Records show proceeds spent in ways not endorsed by voters
A multimillion-dollar state lottery fund that is supposed to pay for parks and recreation is being used for everything from cellphone bills to air conditioners and Christmas parades.
The Conservation Trust Fund is a $43 million pool of lottery profits that, according to state law, is to be given to local governments and used "only for the acquisition, development and maintenance of new conservation sites or for capital improvements or maintenance for recreational purposes on any public site."
In concert with another fund, Great Outdoors Colorado, the two pots of lottery proceeds were sold to the public in separate elections as ways to preserve the state's natural beauty.
But critics say that each fund has broken faith with Coloradans. Great Outdoors' funds are increasingly being used to subsidize salaries rather than the open-space acquisitions voters approved more than a decade ago.
The Conservation Trust Fund, meanwhile, has become a pool some local officials exploit in ways voters never envisioned.
An examination of records shows that while the majority of the lottery funds appear to be spent for the purposes designated by voters, as much as $1.6 million annually falls into a category defined as questionable by a 1995 state audit.
"It's disturbing," state auditor Joanne Hill said. "The voters have spoken several times on this issue. It's very clear what voter intent is."
Particularly troubling to some critics is the lack of new oversight after the 1995 audit.
One result: A town official was able to steal more than $1,500 in lottery cash to feed an out-of-control Internet gambling habit, records show.
Even though the state officials who oversee the Conservation Trust Fund knew of this theft - they were told months after the fact - they did not pursue any action against the town official, records show. Even as the Kiowa County district attorney brought theft charges against the official, the fund overseers made no changes to prdvent a repeat theft somewhere else.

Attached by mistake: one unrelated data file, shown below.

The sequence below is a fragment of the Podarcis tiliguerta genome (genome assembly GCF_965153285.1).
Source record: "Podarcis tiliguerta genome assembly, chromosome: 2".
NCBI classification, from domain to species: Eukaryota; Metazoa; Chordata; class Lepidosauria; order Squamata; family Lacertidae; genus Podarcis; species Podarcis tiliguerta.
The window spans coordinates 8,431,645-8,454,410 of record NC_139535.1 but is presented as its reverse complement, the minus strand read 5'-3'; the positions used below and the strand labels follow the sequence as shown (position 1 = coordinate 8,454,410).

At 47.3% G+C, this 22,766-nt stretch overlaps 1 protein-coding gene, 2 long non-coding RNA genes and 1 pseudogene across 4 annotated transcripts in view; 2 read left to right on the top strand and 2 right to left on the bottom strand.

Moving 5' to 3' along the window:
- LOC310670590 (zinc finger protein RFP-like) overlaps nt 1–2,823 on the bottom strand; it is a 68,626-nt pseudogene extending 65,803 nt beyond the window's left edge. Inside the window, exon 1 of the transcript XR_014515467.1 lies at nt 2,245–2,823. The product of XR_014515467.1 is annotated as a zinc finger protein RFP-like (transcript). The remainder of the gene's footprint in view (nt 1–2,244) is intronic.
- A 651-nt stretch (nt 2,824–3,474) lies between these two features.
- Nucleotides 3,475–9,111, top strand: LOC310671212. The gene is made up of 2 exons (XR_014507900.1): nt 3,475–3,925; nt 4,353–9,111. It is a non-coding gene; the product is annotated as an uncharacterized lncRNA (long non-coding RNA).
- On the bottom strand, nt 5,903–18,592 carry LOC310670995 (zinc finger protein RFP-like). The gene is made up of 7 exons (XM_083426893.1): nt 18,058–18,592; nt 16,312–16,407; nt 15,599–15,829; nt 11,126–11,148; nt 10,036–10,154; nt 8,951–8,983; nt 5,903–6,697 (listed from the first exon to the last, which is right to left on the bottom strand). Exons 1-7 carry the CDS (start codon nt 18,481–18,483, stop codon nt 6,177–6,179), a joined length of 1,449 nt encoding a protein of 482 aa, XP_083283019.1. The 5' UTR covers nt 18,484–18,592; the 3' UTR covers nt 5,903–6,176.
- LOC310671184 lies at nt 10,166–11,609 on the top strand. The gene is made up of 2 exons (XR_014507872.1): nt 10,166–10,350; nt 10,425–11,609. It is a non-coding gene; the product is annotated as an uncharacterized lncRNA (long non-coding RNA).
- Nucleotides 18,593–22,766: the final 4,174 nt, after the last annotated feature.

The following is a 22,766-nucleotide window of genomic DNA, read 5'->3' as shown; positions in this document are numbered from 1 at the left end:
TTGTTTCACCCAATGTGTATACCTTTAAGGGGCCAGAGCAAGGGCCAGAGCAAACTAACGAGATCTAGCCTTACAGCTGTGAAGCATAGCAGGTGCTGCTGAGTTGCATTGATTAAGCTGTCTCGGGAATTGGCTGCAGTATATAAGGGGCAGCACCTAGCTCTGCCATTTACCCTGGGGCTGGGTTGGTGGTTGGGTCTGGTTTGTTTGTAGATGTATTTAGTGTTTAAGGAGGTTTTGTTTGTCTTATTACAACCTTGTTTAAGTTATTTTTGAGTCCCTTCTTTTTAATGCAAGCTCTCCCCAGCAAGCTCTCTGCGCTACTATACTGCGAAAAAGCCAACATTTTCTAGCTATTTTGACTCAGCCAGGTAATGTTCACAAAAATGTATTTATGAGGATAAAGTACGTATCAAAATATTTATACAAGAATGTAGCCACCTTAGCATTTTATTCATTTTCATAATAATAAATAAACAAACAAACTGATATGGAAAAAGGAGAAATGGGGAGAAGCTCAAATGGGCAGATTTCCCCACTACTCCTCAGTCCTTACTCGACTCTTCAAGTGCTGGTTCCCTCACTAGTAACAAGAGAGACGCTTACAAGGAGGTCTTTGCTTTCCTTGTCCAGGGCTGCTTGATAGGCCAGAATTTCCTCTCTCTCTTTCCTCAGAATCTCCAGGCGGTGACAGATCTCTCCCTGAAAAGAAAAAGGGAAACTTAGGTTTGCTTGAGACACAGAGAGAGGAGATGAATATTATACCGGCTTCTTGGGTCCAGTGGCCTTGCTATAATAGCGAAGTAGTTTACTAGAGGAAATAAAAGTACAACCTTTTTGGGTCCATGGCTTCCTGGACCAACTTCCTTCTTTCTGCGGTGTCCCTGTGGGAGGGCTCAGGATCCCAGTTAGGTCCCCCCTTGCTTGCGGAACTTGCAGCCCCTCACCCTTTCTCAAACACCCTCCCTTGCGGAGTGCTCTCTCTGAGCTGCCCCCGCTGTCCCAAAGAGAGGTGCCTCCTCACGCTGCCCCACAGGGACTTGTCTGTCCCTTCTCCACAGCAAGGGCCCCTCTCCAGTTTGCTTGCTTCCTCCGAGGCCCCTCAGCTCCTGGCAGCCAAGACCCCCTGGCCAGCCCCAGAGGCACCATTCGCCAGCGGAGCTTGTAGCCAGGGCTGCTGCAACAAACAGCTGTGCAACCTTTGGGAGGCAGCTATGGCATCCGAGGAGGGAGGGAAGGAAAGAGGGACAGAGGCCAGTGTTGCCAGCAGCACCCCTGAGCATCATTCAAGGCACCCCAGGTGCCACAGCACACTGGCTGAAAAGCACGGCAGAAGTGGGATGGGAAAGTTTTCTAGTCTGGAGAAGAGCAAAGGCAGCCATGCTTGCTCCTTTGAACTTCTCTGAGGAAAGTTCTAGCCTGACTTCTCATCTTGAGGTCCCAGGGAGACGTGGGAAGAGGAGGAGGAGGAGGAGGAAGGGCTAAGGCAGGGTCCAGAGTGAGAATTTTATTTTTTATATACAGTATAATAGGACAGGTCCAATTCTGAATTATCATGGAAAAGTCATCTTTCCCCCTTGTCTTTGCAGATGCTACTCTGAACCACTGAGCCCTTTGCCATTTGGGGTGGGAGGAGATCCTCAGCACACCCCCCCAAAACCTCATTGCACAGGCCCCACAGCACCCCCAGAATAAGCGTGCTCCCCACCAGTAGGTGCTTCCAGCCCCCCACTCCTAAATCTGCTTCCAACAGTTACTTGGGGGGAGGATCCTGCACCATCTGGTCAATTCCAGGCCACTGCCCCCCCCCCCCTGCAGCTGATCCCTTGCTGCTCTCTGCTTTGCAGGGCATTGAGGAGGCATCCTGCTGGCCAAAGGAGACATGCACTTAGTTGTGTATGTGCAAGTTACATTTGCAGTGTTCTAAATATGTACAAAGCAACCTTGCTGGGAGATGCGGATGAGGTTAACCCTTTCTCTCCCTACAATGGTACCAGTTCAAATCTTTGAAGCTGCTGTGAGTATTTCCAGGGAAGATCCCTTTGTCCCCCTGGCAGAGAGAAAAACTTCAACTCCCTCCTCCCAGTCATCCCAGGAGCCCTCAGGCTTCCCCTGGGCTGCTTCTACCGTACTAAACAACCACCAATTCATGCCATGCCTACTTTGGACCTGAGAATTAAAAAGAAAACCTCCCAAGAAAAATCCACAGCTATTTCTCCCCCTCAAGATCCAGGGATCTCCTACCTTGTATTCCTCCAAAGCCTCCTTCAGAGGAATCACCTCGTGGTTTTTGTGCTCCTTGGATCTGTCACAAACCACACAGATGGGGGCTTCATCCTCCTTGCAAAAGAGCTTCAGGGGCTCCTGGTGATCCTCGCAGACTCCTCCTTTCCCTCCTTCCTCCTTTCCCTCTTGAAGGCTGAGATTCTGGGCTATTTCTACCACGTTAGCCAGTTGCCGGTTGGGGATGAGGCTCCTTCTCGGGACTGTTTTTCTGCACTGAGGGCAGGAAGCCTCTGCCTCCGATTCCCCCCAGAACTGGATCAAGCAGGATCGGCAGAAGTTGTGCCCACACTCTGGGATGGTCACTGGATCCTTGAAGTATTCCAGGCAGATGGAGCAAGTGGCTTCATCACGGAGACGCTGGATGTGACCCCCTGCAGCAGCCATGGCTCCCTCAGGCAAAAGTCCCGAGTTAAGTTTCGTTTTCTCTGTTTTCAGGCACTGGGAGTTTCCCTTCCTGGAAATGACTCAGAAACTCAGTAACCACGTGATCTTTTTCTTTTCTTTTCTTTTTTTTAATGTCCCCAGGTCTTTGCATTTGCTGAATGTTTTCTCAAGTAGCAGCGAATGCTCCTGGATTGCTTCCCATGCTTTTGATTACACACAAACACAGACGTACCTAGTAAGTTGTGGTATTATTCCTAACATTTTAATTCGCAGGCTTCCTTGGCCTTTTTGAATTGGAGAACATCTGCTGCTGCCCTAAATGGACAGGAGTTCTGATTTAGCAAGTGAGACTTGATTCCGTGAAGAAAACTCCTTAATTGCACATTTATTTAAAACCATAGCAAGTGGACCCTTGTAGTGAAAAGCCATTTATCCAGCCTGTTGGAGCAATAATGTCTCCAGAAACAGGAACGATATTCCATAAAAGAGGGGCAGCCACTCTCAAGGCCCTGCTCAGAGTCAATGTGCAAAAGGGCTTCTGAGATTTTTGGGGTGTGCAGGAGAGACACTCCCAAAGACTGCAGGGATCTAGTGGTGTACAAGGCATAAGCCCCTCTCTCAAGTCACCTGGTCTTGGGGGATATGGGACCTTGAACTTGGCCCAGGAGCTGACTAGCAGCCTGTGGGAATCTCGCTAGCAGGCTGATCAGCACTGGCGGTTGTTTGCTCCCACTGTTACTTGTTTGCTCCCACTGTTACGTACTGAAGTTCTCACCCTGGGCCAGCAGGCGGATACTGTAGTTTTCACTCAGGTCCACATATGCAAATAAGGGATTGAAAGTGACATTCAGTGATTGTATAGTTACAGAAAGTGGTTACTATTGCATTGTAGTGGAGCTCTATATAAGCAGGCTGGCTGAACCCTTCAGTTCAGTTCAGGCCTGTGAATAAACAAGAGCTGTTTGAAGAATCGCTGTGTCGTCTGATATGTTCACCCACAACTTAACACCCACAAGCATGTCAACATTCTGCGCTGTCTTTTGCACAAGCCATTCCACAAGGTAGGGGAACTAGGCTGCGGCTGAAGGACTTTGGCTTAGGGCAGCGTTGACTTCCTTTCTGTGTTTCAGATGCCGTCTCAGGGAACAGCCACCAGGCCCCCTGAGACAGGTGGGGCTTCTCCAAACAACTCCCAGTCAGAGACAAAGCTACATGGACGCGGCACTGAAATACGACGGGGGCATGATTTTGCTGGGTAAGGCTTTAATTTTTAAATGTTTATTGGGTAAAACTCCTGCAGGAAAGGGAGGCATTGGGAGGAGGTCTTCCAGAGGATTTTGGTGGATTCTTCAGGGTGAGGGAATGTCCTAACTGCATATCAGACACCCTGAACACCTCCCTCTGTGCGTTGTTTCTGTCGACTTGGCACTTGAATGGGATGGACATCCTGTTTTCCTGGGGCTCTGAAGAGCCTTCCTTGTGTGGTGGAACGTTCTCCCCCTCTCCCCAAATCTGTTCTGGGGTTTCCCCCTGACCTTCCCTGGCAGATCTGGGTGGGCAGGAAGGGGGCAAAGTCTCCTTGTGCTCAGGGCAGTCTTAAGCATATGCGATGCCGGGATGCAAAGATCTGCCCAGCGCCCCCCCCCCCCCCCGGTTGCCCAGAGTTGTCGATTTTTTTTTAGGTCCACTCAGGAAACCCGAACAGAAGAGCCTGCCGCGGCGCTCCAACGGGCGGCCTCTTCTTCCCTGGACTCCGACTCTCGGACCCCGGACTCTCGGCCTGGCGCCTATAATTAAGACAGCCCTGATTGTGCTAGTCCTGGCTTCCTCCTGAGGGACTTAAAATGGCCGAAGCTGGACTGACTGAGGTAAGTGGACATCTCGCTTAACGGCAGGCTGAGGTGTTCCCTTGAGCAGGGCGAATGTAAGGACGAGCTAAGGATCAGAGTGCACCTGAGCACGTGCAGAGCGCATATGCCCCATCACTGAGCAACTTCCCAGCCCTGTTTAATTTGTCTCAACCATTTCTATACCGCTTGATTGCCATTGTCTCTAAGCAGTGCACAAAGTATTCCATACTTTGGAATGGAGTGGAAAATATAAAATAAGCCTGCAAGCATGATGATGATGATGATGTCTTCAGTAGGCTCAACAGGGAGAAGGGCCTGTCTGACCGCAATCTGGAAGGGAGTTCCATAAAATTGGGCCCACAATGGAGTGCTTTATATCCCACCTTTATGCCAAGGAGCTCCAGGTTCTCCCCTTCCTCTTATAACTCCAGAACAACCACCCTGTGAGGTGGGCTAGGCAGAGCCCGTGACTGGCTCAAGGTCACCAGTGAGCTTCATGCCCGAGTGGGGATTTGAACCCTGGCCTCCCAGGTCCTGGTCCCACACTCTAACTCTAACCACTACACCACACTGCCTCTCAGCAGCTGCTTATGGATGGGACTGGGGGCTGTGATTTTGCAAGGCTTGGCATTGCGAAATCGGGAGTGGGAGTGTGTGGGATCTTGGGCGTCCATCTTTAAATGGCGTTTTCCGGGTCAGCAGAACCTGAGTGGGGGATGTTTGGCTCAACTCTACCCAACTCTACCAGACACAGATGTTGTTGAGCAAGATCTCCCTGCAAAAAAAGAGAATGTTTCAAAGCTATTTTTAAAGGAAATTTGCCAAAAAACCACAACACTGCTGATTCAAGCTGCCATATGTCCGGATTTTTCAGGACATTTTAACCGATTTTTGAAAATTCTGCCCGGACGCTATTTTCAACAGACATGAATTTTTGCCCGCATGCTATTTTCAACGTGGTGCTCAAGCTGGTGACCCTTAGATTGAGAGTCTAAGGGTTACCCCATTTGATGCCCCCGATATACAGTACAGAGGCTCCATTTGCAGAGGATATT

That is because state law prohibits the state from redressing misuses of the fund. Essentially, all the state can do is cut a check to every community each year and wait for an annual report to see how they spent the money.
Hill said the program reminded her of a federal "pass-through" grant program, with one exception: This program is devoid of meaningful oversight.
"There are some interesting ... issues here that need to be examined," she said. Hill said state auditors are researching the fund and will come up with reforms to propose to legislators.
'Your ticket to a more beautiful Colorado...Colorado Lottery proceeds are distributed according to the will of the voters through a 1992 amendment to the state constitution.' (Colorado Lottery advertisement)
In general, all the profits generated through the Colorado Lottery are supposed to support the state's park, recreation and open-space projects.
The lottery profits flow chiefly to three pots of money.
The Colorado Division of Parks and Outdoor Recreation gets a slice of about 11 percent. In 2002, that came to $10.8 million. Great Outdoors Colorado, run by a board that awards grants for open-space projects, gets up to half the lottery profits, taking in $45 million last year.
The Conservation Trust Fund gets a little more than 40 percent of the profits to devote to local-government decisions. That came to $43.1 million in 2002. Most of that was clearly used for its intended purpose.
"Conservation Trust Fund" accounts are created by nearly every city, town, county and special district in Colorado and receive lottery profits on a formula based on population.
At the same time, the Colorado Lottery's advertising campaign hammers the point to would-be players that participating in the lottery "is your ticket to a more beautiful Colorado."
What state law does not address is what should happen if communities do not spend Conservation Trust Fund money correctly.
In one case, the town of Castle Rock, to pay for a huge TABOR tax refund, dipped into its trust fund account to help defray that cost.
City officials defended the move, saying none of the state's money was used.